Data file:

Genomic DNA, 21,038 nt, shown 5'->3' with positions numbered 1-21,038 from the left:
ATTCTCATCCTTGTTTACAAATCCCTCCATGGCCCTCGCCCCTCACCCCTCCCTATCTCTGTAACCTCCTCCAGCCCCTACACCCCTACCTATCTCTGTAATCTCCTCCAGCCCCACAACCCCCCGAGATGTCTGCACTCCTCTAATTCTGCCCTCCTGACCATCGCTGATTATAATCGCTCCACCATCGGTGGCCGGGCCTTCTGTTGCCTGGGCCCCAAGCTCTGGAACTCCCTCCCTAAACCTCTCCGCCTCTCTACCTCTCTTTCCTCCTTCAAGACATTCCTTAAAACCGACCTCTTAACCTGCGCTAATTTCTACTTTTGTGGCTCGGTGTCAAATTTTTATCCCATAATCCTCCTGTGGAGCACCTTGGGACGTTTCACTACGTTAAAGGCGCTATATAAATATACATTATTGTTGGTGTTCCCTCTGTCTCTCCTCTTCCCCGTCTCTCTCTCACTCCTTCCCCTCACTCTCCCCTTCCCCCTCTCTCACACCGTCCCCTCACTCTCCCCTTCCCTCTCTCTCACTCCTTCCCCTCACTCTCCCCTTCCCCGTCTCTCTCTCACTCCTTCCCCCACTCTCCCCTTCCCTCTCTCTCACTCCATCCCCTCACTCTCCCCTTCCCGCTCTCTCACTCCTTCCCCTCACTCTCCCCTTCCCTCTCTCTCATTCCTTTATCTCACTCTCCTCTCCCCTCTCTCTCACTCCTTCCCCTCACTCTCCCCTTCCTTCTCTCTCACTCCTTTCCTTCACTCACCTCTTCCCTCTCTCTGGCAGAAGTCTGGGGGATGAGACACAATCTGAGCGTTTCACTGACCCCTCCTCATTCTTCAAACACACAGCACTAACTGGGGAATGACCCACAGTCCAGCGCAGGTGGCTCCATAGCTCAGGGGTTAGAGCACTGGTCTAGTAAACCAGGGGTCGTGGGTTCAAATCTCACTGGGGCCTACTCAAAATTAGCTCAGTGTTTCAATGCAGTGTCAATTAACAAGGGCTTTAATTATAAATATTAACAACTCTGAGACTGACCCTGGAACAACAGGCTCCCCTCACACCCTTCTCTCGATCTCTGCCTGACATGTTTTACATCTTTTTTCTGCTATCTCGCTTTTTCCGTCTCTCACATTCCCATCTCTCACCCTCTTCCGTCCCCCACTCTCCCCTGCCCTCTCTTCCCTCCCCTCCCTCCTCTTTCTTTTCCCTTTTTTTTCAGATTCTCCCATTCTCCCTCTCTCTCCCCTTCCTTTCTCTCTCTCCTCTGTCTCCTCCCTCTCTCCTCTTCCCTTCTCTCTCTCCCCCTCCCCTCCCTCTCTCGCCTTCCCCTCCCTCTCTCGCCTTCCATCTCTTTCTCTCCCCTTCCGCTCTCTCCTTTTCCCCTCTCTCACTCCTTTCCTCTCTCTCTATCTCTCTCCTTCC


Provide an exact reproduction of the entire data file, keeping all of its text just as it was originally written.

Genomic DNA, 21,038 nt, shown 5'->3' with positions numbered 1-21,038 from the left:
ATTCTCATCCTTGTTTACAAATCCCTCCATGGCCCTCGCCCCTCACCCCTCCCTATCTCTGTAACCTCCTCCAGCCCCTACACCCCTACCTATCTCTGTAATCTCCTCCAGCCCCACAACCCCCCGAGATGTCTGCACTCCTCTAATTCTGCCCTCCTGACCATCGCTGATTATAATCGCTCCACCATCGGTGGCCGGGCCTTCTGTTGCCTGGGCCCCAAGCTCTGGAACTCCCTCCCTAAACCTCTCCGCCTCTCTACCTCTCTTTCCTCCTTCAAGACATTCCTTAAAACCGACCTCTTAACCTGCGCTAATTTCTACTTTTGTGGCTCGGTGTCAAATTTTTATCCCATAATCCTCCTGTGGAGCACCTTGGGACGTTTCACTACGTTAAAGGCGCTATATAAATATACATTATTGTTGGTGTTCCCTCTGTCTCTCCTCTTCCCCGTCTCTCTCTCACTCCTTCCCCTCACTCTCCCCTTCCCCCTCTCTCACACCGTCCCCTCACTCTCCCCTTCCCTCTCTCTCACTCCTTCCCCTCACTCTCCCCTTCCCCGTCTCTCTCTCACTCCTTCCCCCACTCTCCCCTTCCCTCTCTCTCACTCCATCCCCTCACTCTCCCCTTCCCGCTCTCTCACTCCTTCCCCTCACTCTCCCCTTCCCTCTCTCTCATTCCTTTATCTCACTCTCCTCTCCCCTCTCTCTCACTCCTTCCCCTCACTCTCCCCTTCCTTCTCTCTCACTCCTTTCCTTCACTCACCTCTTCCCTCTCTCTGGCAGAAGTCTGGGGGATGAGACACAATCTGAGCGTTTCACTGACCCCTCCTCATTCTTCAAACACACAGCACTAACTGGGGAATGACCCACAGTCCAGCGCAGGTGGCTCCATAGCTCAGGGGTTAGAGCACTGGTCTAGTAAACCAGGGGTCGTGGGTTCAAATCTCACTGGGGCCTACTCAAAATTAGCTCAGTGTTTCAATGCAGTGTCAATTAACAAGGGCTTTAATTATAAATATTAACAACTCTGAGACTGACCCTGGAACAACAGGCTCCCCTCACACCCTTCTCTCGATCTCTGCCTGACATGTTTTACATCTTTTTTCTGCTATCTCGCTTTTTCCGTCTCTCACATTCCCATCTCTCACCCTCTTCCGTCCCCCACTCTCCCCTGCCCTCTCTTCCCTCCCCTCCCTCCTCTTTCTTTTCCCTTTTTTTTCAGATTCTCCCATTCTCCCTCTCTCTCCCCTTCCTTTCTCTCTCTCCTCTGTCTCCTCCCTCTCTCCTCTTCCCTTCTCTCTCTCCCCCTCCCCTCCCTCTCTCGCCTTCCCCTCCCTCTCTCGCCTTCCATCTCTTTCTCTCCCCTTCCGCTCTCTCCTTTTCCCCTCTCTCACTCCTTTCCTCTCTCTCTATCTCTCTCCTTCC